14 OCTOBER 2002, 12:04 PM
They lied. They lied! Every goddamn one of them lied. Or they were silent. Yes, silent. Sins of omission were the
style of the day. Nothing fancy, no elaborate stories, no blatant falsehoods; the lies were discrete and intended to allow
me to construct an identity based in their understanding of normalcy, their belief in a true way of life. I was to be one
of them, no different. They even said it once, years later: they intended to raise me no differently than if I were their
real child. An initiation rite.
I lied, too, every fuckin' day. I knew that they knew. I knew that they all knew. Sometimes they would slip and say
things like, I remember the day that your mother brought you home. Never, "expecting." Never, God forbid, "pregnant."
Sometimes it would be about the struggle and joy my parents experienced at my "arrival." So, yes, I knew.
I knew, too, because my mother told me. We goaded her into it, callously ridiculing the children across the street; children
who shared our status: alien, foundlings, different. The truth, leaked out, slipped, spoken in anger, frustration, through
tears, was quickly hidden again. It was turned in on itself, re-cast as a misheard phrase, a misunderstanding. The fact of
it, the idea of it transformed into a fallacy, fiction. In so doing, casting shame more deeply in questioning my place, position;
the shame of the possibility that the ruse would not work. The shame that I would fail to meet the expectations of the clan,
community. That I might not fit into this world, the only world, I knew. Yes, yes, I knew. I joined the conspiracy. But,
I was watching, researching, testing.
learned that people grind their needs into their version of love. I learned that people require you to adapt to their
vision of the world. Given a chance, they gring YOU into THEIR context. I learned that people can't be trusted with my version
of the truth. I learned that vision and silence and secrecy aren't what's wrong with the world, they're simply the inevitable
mechanism through which people get their way, horde their power.
In trying to assimilate me, I became the perfect alien.
21 OCTOBER 2002 to Ethan:
I've been trying to understand the way that painting can be conceptual. There are two ways that it occurs to me. Neither
is especially revolutionary or radical. The first is related to the structure of the biological father, in which a series
essentially engages (a) big topic(s) -- adoption, patrimony, aging, masculinity. The second is the way that a single painting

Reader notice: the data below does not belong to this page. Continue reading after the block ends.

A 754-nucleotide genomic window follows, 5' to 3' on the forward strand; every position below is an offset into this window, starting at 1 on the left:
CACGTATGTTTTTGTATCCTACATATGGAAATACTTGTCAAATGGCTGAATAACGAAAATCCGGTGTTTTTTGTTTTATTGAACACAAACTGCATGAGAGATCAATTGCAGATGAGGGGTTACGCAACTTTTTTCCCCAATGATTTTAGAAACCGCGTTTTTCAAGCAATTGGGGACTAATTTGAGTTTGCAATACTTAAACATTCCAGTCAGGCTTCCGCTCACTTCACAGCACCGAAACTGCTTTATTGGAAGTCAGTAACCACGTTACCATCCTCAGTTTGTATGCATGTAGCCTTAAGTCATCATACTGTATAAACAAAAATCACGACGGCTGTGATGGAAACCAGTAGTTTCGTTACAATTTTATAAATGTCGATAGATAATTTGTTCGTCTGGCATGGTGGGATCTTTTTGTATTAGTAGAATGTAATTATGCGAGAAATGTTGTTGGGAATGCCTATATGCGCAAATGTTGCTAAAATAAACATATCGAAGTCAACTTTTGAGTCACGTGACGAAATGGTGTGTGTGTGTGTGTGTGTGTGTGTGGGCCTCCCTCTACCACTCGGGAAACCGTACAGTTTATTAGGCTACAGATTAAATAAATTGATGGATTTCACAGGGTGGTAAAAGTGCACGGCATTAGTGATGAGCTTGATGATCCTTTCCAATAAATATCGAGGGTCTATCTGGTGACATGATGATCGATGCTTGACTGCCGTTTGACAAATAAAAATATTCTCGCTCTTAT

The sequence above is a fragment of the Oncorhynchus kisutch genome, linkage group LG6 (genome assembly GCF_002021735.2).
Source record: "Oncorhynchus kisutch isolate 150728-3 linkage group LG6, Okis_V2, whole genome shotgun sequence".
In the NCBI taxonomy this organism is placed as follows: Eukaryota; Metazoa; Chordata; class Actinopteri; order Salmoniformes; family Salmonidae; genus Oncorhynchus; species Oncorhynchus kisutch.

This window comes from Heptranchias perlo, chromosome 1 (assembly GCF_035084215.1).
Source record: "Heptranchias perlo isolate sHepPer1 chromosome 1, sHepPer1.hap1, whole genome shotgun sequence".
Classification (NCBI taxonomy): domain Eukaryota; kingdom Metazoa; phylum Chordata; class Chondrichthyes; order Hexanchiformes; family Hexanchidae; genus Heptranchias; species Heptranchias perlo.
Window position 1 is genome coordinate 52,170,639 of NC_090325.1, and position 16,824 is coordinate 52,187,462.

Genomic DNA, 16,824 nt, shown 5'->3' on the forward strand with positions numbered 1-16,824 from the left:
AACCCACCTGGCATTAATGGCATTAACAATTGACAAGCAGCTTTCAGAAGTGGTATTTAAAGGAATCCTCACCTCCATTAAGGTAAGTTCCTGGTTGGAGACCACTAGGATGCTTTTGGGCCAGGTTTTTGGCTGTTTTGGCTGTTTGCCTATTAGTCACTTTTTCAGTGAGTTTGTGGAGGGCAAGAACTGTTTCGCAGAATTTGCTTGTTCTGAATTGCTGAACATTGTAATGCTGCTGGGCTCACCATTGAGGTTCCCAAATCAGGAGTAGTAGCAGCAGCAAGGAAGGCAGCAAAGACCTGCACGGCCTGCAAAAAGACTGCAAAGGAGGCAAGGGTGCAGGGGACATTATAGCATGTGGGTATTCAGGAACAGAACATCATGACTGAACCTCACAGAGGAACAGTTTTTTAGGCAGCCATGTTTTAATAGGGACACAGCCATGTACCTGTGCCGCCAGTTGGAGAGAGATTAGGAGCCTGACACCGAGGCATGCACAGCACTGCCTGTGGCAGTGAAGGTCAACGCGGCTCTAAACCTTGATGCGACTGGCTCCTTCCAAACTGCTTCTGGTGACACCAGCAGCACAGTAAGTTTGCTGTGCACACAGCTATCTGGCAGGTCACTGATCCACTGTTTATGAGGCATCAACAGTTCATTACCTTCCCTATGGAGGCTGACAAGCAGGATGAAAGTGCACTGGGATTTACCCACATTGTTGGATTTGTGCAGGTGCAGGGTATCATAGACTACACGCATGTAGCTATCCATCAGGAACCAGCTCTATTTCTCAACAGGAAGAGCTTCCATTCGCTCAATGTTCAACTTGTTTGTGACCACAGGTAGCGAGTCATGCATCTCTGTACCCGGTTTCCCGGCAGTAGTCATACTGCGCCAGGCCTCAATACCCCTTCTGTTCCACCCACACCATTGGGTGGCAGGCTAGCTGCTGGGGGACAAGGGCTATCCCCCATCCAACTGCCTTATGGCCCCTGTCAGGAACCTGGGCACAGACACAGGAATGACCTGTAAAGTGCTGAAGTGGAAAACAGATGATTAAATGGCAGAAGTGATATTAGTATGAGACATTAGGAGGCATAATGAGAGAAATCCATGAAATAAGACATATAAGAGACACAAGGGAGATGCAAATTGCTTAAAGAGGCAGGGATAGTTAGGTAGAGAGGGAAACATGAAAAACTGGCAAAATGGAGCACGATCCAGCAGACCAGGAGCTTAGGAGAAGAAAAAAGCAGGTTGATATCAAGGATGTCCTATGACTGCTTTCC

can appropriate the manner of "fine art" and have an interventionist content -- like my "queer" work from
the summer which reads as "straight." I think that there's a lot of space for these two modes to be expanded and
for the medium to stretch it's conceptual muscle. I'm not entirely certain how to proceed.
1970: NEW YEARS DAY
Four years old, I stand at the edge of yard, on a patio, as my father puts seed into a bird feeder. I am the lord of
a vast land and I sense that to traverse this land would be an epic task. Would it even be possible? Snow and ice make the
journey difficult to conceive. What happened last night? Why did I wake up? Why did my mother take me to the basement?
Why were the adults acting so strangely? I don't recall music and dancing before -- certainly not late in the night. They
seemed nicer than usual, too. It was fun, even if my recollection is hazy, incomplete, confused. In the near future, I'll
become a servant to the suburban realm that opens in front of me. I'll learn to mow this lawn in less than thirty minutes.
1974: CHESHIRE, CONNECTICUT
My next door neighbor proclaimed that I would be a teacher. She was the first person to encourage a love of art. She
tutored me on the sly, gave me paints and paper for my birthday. My parents weren't keen on my artistic proclivities -- naming
them "queer." Denise's support was either based on profound insight or was a formative act which opened a path.
1987: PROVIDENCE, RHODE ISLAND
Teaching the Deaf, I was given a name sign, the letter "p" gestured over my left shoulder. It's a common name
sign, the kind often, if not always, given to the hearing at first glance. Over time, as the community gets to know you,
a new name sign emerges. I don't know precisely how mine was established, but I think it was the Kindergarten class that
first coined it. The kindergartners were the group to which I was most bonded, mostly because our sign "vocabularies"
were at the same level, but also because, as some of the youngest students, everything was as new to them as it was to me.
They must have disagreed with that, though, because the sign they created for me fused the gestured "p" with the
gesture for "know" and I became "Peter who knows."
WEDNESDAY, 22 OCTOBER, 10:01 AM
I'm inhibited as a painter. As a kid, I drew my desires. When I realized that others could read my desires, when I learned
that psychoanalysts use kid's drawings to define their pathologies, I stopped. Learning to paint is also learning to face
the diagonses of others; learning to embrace pathology.
1992: GANO STREET
He said, "It's hard to be PETER HOCKING'S boyfriend." I thought I was breaking up with him, but maybe not?
I can be obtuse about these things. I definitely drifted from him, but he called the question, so, on a technicality, he's
breaking up with me. Why does he have to be so direct? It's not hard to be my boyfriend. It's just that he shouldn't try
to see me holistically. For him, I exist in the compartment of domesticity.
3 October 2002:PROVIDENCE JOURNAL CO. AUDITORIUM
How do I encounter the space between articulation and resistance? I know, at least I feel, what I want to do. Yet, I've
not articulated the theory of it. I keep returning to the idea of resisting the theories of art. What if I simply want to
create an articulation of everyday life? It seems like a worn idea, surely an idea to be scoffed at by those in the know.